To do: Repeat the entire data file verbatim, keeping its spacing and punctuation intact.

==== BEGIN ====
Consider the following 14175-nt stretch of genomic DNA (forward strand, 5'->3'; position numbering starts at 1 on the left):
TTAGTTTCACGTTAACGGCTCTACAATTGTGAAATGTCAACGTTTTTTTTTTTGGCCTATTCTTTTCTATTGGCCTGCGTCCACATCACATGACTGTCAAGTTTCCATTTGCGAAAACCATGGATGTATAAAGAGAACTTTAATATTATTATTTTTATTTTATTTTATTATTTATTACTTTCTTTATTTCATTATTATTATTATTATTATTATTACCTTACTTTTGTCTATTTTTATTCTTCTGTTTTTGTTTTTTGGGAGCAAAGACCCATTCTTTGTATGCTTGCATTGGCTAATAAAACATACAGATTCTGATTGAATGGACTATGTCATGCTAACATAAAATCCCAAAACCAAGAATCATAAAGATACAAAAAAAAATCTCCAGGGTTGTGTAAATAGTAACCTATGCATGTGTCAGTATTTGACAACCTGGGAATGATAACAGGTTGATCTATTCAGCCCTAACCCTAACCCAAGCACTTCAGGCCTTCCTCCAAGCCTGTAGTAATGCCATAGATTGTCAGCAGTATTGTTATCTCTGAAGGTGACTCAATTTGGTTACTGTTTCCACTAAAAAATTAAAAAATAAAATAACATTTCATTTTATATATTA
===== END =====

Consider the following 14175-nt stretch of genomic DNA (forward strand, 5'->3'; position numbering starts at 1 on the left):
TTAGTTTCACGTTAACGGCTCTACAATTGTGAAATGTCAACGTTTTTTTTTTTGGCCTATTCTTTTCTATTGGCCTGCGTCCACATCACATGACTGTCAAGTTTCCATTTGCGAAAACCATGGATGTATAAAGAGAACTTTAATATTATTATTTTTATTTTATTTTATTATTTATTACTTTCTTTATTTCATTATTATTATTATTATTATTATTACCTTACTTTTGTCTATTTTTATTCTTCTGTTTTTGTTTTTTGGGAGCAAAGACCCATTCTTTGTATGCTTGCATTGGCTAATAAAACATACAGATTCTGATTGAATGGACTATGTCATGCTAACATAAAATCCCAAAACCAAGAATCATAAAGATACAAAAAAAAATCTCCAGGGTTGTGTAAATAGTAACCTATGCATGTGTCAGTATTTGACAACCTGGGAATGATAACAGGTTGATCTATTCAGCCCTAACCCTAACCCAAGCACTTCAGGCCTTCCTCCAAGCCTGTAGTAATGCCATAGATTGTCAGCAGTATTGTTATCTCTGAAGGTGACTCAATTTGGTTACTGTTTCCACTAAAAAATTAAAAAATAAAATAACATTTCATTTTATATATTA